Everyone -- okay, almost everyone -- deserves a second chance but even if Avery gets one in New York and makes good on it, he can't fix everything that's troubling that club.
First off, I admit as a younger hockey fan I liked the occasional fights in the sport. However, now that I'm a bit older, I find myself wondering why the fighting has to be there. I keep hearing owners and players talk about the need to protect the "skill players." Having attended many Colts games, I've never seen any one player starting a fight because of a late hit on Peyton Manning. If other leagues are able to protect skill players without fighting, why does it appear the NHL is incapable of doing so?
Well, Evan, it's not that they can't. The history of fighting and the need for it is so ingrained in the NHL that the idea of running the game by rules instead of base instinct has simply never been tried. The theory is that the game polices itself by an unwritten code that maintains if you take liberties with a skill player, you have to answer for your actions by taking a beating. The opposite theory -- a rule that tosses players for taking said liberties and imposes severe penalties that hurts the player and his team -- has never been tested in part because "it's always been this way."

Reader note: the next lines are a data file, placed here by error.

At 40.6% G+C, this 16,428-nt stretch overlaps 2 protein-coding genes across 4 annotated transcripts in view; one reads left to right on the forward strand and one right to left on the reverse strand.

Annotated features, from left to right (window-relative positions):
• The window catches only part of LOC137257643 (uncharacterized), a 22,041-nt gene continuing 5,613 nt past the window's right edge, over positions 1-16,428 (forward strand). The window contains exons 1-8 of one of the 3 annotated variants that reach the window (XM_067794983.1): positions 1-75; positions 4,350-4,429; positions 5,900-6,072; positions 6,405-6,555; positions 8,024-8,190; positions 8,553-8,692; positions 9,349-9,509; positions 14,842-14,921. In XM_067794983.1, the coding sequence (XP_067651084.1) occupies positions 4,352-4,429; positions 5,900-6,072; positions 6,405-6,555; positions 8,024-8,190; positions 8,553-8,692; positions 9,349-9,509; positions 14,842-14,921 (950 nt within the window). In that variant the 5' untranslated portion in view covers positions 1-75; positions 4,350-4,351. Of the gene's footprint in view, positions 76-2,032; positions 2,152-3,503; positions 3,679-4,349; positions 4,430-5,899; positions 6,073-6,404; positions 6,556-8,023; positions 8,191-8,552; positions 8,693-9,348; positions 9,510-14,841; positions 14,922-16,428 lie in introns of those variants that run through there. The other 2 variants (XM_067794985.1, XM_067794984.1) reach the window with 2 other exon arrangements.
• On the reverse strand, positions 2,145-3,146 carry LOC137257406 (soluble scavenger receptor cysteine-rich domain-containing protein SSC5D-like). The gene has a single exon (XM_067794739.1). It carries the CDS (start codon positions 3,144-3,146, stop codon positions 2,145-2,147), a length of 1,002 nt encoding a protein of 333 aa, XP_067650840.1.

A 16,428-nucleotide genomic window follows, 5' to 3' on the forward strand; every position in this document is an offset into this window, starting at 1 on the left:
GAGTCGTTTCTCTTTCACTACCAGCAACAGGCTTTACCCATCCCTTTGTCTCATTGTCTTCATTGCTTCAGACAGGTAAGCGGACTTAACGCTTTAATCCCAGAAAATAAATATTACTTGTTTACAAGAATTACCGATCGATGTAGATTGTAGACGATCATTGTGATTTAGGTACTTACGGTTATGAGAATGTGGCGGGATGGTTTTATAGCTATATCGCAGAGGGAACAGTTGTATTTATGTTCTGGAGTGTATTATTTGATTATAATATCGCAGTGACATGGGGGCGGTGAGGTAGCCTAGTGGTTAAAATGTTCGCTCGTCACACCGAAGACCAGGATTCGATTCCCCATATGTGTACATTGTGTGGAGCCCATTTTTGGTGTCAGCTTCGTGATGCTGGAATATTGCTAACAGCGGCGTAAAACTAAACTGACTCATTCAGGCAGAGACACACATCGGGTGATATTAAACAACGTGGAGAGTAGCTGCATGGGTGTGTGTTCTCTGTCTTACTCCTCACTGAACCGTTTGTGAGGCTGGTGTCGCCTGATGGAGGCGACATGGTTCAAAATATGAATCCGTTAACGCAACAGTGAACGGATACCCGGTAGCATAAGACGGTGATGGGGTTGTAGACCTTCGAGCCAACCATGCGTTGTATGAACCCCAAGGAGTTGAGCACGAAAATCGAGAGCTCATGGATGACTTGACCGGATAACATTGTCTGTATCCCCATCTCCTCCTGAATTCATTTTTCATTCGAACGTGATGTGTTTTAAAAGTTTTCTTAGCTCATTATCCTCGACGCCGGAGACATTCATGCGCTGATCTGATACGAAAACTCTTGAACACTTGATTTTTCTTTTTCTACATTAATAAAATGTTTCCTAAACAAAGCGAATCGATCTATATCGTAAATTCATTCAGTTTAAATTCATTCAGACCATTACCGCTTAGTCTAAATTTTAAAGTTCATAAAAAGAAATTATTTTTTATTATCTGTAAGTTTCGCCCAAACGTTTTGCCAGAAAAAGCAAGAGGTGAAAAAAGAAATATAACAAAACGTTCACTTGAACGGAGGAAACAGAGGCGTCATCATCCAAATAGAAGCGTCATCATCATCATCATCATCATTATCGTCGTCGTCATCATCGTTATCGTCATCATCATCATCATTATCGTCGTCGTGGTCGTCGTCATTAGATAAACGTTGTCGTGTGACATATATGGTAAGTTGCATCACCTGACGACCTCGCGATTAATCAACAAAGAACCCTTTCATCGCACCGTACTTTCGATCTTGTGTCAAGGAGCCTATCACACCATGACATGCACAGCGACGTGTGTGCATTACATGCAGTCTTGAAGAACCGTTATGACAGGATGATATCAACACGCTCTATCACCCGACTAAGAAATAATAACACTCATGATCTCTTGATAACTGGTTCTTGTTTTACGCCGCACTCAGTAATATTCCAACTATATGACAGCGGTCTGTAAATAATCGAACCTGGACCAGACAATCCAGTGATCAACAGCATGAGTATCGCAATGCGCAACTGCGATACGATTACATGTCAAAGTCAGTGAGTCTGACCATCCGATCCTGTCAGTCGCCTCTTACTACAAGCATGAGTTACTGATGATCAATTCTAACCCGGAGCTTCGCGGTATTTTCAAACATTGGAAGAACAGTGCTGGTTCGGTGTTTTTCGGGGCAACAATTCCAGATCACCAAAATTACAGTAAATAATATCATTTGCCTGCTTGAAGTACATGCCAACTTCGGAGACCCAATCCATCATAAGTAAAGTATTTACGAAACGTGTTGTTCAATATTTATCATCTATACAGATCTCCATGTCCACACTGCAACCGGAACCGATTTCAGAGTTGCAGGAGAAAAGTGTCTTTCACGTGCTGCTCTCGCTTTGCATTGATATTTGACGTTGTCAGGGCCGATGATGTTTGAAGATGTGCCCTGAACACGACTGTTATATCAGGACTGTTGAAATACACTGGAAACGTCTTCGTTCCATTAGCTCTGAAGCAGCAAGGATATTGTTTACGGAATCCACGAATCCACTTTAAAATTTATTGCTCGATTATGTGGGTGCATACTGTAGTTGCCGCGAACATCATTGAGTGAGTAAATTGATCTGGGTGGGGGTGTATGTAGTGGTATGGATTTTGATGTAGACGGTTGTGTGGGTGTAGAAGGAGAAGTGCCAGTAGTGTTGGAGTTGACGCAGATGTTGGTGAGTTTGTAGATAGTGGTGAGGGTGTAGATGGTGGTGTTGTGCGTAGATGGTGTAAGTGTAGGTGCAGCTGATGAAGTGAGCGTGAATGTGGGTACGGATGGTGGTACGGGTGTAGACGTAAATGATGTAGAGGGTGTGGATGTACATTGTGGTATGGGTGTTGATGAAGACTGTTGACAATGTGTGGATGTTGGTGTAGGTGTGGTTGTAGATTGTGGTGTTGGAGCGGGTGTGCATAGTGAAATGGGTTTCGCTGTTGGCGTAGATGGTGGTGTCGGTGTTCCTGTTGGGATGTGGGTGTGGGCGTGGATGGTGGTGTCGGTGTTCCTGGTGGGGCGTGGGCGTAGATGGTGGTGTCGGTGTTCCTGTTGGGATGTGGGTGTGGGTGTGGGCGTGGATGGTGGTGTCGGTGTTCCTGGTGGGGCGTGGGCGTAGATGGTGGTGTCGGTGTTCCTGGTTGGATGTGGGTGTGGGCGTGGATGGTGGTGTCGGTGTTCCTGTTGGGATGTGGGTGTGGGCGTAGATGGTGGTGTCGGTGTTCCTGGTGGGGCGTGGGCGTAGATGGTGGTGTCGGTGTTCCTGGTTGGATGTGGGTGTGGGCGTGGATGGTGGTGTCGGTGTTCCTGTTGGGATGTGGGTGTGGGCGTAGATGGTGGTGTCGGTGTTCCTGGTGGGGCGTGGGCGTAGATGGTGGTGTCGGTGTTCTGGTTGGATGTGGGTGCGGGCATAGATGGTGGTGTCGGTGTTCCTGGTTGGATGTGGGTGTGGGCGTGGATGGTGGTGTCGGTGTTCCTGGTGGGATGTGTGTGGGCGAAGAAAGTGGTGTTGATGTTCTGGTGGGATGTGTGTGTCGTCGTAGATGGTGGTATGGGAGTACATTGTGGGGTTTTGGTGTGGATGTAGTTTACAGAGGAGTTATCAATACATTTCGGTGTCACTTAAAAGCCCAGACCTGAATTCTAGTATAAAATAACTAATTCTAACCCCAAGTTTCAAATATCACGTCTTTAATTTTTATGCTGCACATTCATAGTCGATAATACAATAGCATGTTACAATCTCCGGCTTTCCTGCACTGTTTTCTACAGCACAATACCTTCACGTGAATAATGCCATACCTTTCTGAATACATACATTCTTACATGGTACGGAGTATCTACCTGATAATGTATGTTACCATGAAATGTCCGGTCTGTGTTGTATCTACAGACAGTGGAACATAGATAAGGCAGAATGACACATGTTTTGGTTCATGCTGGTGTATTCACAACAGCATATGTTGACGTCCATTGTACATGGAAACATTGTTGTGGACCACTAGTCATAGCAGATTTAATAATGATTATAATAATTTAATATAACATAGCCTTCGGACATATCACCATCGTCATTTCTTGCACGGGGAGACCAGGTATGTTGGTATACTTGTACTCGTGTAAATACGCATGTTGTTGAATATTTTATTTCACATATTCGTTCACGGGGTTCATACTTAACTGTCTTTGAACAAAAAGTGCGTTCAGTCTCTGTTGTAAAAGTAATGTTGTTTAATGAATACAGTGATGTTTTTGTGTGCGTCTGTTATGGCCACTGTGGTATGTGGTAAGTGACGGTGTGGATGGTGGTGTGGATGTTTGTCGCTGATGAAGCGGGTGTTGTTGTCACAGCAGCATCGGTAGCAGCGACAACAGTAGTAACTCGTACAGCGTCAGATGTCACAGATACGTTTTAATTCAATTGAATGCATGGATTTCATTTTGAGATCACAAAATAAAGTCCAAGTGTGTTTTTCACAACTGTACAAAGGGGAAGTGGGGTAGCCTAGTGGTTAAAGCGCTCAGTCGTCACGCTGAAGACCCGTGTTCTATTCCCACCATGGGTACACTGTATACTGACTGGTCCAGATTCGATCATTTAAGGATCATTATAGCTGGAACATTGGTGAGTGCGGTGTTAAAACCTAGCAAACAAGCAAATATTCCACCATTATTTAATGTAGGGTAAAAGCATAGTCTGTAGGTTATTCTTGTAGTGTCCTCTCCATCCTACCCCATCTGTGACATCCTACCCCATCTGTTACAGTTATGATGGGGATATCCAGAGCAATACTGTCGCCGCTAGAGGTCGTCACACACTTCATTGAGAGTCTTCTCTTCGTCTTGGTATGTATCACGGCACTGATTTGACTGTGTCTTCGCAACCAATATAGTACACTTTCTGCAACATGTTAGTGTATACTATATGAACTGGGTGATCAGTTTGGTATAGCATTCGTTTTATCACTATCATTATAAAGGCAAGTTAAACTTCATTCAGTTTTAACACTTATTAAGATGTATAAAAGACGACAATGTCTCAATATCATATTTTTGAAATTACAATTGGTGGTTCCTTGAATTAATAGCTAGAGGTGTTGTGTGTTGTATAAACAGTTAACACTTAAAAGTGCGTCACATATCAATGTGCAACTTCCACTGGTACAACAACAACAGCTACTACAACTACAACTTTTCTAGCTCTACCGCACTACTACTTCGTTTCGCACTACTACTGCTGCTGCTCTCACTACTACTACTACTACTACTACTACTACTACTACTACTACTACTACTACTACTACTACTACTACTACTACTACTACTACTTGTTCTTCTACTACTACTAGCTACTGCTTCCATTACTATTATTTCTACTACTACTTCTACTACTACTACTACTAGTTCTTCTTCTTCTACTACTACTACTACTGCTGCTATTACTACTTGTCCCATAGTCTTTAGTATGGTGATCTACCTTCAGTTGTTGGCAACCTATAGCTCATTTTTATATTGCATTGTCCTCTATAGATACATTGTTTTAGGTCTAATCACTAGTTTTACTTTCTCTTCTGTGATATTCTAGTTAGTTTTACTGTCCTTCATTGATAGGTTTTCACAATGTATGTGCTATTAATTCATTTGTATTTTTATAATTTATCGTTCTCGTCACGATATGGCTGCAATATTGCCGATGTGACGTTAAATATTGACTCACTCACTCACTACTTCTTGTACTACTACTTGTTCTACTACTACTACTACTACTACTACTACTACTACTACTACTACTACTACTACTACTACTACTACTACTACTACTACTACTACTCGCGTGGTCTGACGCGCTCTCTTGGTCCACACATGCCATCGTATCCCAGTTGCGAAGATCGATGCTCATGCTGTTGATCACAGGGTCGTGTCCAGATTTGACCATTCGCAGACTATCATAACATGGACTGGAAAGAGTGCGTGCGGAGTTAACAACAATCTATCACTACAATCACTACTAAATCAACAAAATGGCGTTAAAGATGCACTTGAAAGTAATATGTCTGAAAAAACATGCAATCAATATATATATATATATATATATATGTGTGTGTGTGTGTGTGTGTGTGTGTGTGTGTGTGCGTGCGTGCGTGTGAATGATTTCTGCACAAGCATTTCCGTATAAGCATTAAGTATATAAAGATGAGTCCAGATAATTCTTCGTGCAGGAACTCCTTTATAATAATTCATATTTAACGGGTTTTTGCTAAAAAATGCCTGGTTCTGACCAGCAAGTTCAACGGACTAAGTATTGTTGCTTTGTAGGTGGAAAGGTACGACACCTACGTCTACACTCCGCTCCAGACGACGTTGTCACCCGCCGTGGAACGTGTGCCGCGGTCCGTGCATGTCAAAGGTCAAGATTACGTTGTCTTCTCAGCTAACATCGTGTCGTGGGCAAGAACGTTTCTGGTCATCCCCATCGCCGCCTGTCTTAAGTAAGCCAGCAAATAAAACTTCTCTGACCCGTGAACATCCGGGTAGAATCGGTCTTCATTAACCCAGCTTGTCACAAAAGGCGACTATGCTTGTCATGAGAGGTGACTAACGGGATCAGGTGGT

Unfortunately for the NHL, fighting has gone beyond that now. There are fights just to impose a sense of intimidation, and fights simply because bigger players can impose their will on smaller players by doing so. There are fights just for show and because some players want to get their faces (or battered faces) on sports highlight shows or even because some sports commentators say certain players "oughta go."